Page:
I hold a Bachelor’s degree in Economics from the Carlos III University and a MSc with Distinction in Comparative Public Policy and Welfare Studies from the Syddansk Universitet. In 2016 I was awarded with a +3 studentship by the ESRC to complete my PhD in the University of Leeds. Before that, I worked in the banking an hospitality sectors for several years and later as a research student assistant in the Danish Centre for Welfare Studies and in Foundacion porCausa. In June of 2017 I joined the OECD Directorate for Education and Skills -first as an intern and then as a consultant- where I worked in the project ‘Strength through Diversity: The Integration of Immigrants and Refugees in School and Training Systems’. In April of 2018 I moved back to the UK to focus on my PhD thesis on a full-time basis, which I expect to submit in 2019.
What motivated me to undertake PhD study?
First of all, I enjoy doing research. Therefore, a reasonable next step after graduating from my master’s degree was pursuing a PhD. In addition, I am passionate about social justice, and particularly committed to the cause of providing decent standards of living to all children and helping them thrive in life. I believe undertaking a PhD will provide me with the skills needed to become a decent social researcher and make my contribution to helping those in need. I am happy that, thanks to ESRC funding, I am able to undertake my PhD in an excellent university, with the fantastic academic support of the White Rose DTC, and with two great supervisors who are well-familiarized with the topic of my research and the methods I will be using.
What makes me passionate about my subject?
There are two questions that intrigue me: What constitutes a decent childhood? And, how can we provide it to every child? The literature suggests that one of the things we need to do to answer these questions is to pay much more attention to children’s views and reports on their own well-being. In this regard, first, I am curious about what can be learnt from this relatively new field of research. And second, I believe in the important role that researchers can play in helping to improve children’s lives. Therefore, to sum up, I would say that curiosity and commitment with helping children are the main drivers of this passion.
What are my plans once I have completed my PhD?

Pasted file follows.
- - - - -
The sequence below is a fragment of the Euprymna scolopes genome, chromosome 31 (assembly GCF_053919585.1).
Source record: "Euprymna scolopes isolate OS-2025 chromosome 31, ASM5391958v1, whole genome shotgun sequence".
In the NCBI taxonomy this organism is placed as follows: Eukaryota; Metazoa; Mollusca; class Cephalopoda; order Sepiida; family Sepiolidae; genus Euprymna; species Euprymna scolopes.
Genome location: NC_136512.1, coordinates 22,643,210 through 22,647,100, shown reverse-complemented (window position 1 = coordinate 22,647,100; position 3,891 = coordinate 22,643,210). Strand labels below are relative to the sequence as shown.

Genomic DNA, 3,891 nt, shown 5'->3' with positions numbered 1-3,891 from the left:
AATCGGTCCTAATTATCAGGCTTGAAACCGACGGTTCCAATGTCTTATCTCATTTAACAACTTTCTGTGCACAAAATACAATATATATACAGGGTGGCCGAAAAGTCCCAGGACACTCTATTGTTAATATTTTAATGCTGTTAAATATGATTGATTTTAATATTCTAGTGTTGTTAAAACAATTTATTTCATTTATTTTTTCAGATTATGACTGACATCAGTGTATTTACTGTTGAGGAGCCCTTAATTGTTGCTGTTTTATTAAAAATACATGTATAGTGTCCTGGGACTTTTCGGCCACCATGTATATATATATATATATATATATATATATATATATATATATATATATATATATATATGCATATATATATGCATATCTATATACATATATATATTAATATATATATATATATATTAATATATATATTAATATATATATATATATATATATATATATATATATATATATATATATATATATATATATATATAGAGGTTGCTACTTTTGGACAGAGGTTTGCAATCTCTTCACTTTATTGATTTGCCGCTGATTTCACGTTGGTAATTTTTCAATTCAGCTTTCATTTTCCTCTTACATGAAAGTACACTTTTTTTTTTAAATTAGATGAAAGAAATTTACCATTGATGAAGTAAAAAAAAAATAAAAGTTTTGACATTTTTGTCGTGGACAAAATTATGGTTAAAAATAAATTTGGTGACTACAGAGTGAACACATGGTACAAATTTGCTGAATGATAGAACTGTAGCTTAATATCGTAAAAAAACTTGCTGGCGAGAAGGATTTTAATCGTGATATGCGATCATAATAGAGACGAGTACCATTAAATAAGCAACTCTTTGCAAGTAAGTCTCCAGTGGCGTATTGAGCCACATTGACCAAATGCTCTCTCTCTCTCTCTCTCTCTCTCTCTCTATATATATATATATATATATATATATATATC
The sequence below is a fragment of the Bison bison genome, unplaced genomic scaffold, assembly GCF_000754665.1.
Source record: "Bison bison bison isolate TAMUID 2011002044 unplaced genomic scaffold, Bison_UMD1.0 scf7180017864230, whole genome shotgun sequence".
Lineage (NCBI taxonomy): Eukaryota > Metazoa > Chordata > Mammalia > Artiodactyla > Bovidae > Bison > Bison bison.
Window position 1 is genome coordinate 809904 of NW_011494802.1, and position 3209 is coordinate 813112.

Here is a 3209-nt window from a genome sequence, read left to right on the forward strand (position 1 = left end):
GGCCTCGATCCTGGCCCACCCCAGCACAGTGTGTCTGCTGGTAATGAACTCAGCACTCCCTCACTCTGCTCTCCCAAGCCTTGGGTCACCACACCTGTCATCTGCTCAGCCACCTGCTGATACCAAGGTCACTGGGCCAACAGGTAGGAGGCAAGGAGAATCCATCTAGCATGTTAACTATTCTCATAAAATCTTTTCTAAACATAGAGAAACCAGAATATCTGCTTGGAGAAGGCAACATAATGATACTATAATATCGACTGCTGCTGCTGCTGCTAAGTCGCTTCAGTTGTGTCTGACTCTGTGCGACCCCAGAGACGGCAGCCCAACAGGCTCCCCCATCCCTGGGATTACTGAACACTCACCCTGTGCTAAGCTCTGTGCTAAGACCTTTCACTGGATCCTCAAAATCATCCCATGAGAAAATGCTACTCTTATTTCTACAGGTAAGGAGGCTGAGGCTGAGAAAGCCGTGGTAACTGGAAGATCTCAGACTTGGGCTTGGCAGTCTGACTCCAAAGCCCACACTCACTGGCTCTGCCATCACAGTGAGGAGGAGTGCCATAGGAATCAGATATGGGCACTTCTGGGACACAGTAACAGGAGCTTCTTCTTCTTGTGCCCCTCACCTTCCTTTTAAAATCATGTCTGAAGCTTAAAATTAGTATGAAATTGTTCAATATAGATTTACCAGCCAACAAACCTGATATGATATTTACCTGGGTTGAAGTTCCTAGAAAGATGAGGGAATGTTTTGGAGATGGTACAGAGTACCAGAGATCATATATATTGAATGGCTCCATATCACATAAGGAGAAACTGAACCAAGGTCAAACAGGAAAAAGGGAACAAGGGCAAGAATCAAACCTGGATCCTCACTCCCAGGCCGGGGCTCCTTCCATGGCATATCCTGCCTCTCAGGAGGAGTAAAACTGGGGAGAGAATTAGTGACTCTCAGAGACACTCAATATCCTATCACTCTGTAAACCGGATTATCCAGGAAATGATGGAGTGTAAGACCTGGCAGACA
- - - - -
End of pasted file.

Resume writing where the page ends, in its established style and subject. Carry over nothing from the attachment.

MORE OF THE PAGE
Although it is still too early to know, I guess there are several different options for me. Pursuing an academic career is certainly one of them. However, an interesting professional opportunity in a non-profit organization, a government body, or an international organization might be attractive to me too.
In my PhD research I study the association between education policy and students' subjective well-being (SWB) in a large number of countries and how this association vary across different groups of students, with a particular interest in socio-economic status (SES) and gender differences. I use an ecological approach to child SWB (Bronfenbrenner, 1979), where the different environments that surround the child and the interactions between them are essential to understanding these relationships.
The last decade has witnessed a growing interest children’s well-being in general and SWB in particular. Within the relatively new field of child SWB, a significant body of research has focused on its relationship with SES. SES and, particularly, material well-being are important predictors of SWB, but how we measure them matters (Main, 2014). The relationship between child SWB and policy has been more unexplored and finding associations has proven remarkably challenging (Bradshaw, 2015). However, there is evidence that schools can explain variation in child SWB (Clair, 2014) and several policy-related aspects such as bullying can be particularly important (Rees et al. 2013). Rees and Main (2015) show that there is a much higher degree of cross-country variability regarding children’s feelings about school issues than in other SWB aspects such as health or safety. This would suggest that school is an aspect of children’s lives that may be particularly amenable by policy interventions.
In this research I use data from PISA 2015, a large-scale student assessment by the OECD carried out in more than 70 countries and economies. This data set contains information on 15 year-old students' life satisfaction, broader well-being and a wide range of education policy and practices. To explore these relationships, I use some advanced quantitative research methods, mainly including multilevel modelling and path analysis.
The hypotheses are that (1) there is an association between education policy and students' SWB, (2) which varies across societies, SES and gender; and (3) these associations are also influenced by the different environments that surround the student and the interactions between them. Overall, (4) there are multiple situations where education policy has the potential to make children happier.
*This project is funded and supported by the ESRC and the White Rose DTC and it was presented in the ISCI Conference in Montreal in June of 2017.